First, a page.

Lesson 2 of 10
Objective: SWBAT solve problems involving ellipses.
One thing I want students to realize in this unit is that every conic section can be defined in three ways – as a locus, as a cross section, and as an algebraic equation. I start by showing students slide #2 of the PowerPoint and having them discuss what each figure would look like. They usually catch on quickly that each on is a circle.
Next, on slide #3 I ask them to define an ellipse in three different ways. Most of my students do not know what a locus is, so we define it and talk about the example with the circle. If students are having trouble, I refer them back to Princess’s leash from yesterday’s lesson. I also point out the poster they made yesterday to see if that will help to give some ideas. After a few minutes of working with their table group, we will share out answers.
On slide #4, students are asked to graph an ellipse and find its eccentricity. The equation is in general form, so students will have to complete the square to write it in the standard equation of an ellipse. This is a good reminder for them on how to algebraically convert from one form to another.
While they are working, I will go around and monitor to make sure students are on the right track. Here are some questions I will ask to make sure they are thinking about the important aspects of the ellipse:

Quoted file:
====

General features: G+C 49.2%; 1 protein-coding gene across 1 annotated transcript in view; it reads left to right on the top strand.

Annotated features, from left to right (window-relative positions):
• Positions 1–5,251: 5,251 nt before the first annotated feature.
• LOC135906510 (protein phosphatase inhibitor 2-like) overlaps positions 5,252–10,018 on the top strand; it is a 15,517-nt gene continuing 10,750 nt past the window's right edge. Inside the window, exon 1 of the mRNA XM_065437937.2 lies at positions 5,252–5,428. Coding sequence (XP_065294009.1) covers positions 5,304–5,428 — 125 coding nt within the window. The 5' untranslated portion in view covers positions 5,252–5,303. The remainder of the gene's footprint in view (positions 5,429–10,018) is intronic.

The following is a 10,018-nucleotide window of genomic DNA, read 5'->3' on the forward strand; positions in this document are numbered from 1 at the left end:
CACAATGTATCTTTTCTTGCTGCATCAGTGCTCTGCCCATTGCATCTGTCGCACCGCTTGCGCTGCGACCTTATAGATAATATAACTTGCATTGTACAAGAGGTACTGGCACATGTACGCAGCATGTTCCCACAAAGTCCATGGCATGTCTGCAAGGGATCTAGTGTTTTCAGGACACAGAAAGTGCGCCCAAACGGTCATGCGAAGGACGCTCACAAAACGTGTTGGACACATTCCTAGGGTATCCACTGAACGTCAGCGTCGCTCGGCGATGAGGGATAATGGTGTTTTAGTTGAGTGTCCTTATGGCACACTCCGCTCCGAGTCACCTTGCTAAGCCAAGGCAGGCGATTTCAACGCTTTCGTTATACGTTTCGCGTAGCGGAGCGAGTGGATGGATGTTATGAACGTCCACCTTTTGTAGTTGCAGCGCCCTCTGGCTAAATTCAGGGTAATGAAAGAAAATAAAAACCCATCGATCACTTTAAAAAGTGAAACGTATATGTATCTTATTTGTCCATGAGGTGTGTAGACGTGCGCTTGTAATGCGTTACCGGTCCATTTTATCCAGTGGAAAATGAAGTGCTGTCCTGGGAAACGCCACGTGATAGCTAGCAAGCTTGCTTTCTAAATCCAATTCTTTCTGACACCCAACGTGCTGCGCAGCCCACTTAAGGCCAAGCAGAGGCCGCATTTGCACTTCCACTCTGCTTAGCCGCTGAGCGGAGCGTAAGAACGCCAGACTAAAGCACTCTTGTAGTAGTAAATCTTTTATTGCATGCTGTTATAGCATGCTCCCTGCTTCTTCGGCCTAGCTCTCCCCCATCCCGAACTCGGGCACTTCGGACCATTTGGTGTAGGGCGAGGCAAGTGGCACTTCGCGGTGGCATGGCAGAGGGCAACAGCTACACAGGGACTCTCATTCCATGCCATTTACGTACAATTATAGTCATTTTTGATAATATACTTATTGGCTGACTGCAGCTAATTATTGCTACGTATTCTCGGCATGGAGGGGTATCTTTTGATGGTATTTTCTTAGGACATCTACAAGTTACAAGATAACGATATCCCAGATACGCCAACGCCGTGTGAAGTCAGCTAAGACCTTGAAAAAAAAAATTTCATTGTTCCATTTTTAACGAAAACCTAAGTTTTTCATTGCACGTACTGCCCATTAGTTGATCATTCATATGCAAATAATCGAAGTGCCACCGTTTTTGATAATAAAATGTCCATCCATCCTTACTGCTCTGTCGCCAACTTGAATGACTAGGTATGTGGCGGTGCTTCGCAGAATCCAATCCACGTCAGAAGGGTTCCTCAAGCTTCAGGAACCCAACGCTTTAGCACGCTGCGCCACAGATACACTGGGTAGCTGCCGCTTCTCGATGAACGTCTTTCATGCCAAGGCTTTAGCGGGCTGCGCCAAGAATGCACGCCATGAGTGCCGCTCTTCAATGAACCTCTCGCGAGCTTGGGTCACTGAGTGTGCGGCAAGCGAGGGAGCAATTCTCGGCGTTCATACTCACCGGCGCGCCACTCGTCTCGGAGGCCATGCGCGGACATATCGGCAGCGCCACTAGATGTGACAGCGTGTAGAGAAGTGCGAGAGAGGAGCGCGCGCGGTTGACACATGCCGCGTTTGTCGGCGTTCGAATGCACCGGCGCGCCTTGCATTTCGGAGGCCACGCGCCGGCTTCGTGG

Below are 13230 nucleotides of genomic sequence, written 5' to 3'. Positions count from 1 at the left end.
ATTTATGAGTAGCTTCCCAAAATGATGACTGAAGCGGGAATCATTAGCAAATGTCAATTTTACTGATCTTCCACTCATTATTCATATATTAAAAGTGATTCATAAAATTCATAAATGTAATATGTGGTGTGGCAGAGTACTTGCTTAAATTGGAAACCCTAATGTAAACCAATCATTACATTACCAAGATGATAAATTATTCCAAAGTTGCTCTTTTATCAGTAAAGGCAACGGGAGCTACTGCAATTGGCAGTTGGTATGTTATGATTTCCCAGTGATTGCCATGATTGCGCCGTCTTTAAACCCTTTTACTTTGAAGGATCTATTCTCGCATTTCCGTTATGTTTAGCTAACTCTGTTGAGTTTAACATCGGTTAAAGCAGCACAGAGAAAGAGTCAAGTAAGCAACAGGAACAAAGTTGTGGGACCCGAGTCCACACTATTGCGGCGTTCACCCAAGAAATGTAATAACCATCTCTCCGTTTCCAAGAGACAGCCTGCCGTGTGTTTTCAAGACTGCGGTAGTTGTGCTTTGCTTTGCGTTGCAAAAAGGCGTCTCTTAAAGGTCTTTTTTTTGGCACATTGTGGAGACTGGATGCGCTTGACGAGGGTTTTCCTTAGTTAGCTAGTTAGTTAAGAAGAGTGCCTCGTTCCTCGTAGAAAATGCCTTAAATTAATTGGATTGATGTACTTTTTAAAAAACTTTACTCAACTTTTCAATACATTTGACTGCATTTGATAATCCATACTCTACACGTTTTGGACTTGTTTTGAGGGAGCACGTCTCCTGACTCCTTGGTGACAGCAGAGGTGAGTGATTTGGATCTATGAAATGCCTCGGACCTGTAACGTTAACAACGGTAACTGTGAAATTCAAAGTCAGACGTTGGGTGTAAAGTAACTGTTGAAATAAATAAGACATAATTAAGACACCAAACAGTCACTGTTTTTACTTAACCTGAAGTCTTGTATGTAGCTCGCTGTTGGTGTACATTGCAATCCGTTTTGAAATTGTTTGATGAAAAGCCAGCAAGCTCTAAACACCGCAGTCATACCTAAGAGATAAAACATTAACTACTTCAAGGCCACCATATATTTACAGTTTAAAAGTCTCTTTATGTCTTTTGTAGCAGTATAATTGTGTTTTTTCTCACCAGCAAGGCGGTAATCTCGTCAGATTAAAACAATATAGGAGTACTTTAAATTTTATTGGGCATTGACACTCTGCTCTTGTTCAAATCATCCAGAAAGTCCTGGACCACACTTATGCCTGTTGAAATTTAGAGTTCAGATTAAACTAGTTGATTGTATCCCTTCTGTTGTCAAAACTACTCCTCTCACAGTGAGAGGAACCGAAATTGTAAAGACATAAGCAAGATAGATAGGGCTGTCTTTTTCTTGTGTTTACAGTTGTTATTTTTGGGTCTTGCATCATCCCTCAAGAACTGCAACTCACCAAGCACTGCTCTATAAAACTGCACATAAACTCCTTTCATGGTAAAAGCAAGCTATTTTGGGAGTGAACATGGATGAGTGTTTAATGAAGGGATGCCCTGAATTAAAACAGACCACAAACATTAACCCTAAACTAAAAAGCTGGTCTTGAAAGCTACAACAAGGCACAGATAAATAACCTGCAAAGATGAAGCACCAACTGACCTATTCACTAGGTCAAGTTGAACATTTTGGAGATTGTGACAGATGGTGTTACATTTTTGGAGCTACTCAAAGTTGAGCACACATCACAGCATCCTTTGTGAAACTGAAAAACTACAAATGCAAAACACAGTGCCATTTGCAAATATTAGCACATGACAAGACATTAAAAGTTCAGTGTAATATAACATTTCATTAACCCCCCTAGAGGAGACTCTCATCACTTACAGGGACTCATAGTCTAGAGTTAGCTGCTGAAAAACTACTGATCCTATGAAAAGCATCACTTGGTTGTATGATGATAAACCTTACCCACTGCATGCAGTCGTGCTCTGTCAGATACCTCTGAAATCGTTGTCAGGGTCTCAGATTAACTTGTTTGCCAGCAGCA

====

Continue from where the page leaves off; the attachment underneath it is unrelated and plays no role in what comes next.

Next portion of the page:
- How did you know if the ellipse was horizontal or vertical?
- What does the a value represent? The b value?
- How do we find the foci of the ellipse?
- What is the name of each axis of the ellipse?
- What equation relates a, b, and c?
- What would the graph look like if a and b were equal?
Once it is time to share, I will have a student bring their work to the document camera and explain their process. If I feel like there was confusion about the questions shown above, we will discuss as a class.
Eccentricity is something that many students do not remember or were never taught, so we talk about what it measures and its formula (e = c/a). I try to ask questions so that we can make some generalizations (e is less than 1 for an ellipse, equal to zero for a circle, when it is close to 1 the ellipse is very long). I discuss more about eccentricity in the video below. Here is the link for the applet.
Finally, I give students an assignment from our textbook to summarize the main points about ellipses. I make sure that the assignment has students find equations and graphs using a variety of given information. For example, finding the equation when the foci and vertices are given, or graphing when the eccentricity and vertices are given. I also make sure that a few questions have some application of ellipses, such as finding the equation to model a planet’s orbit.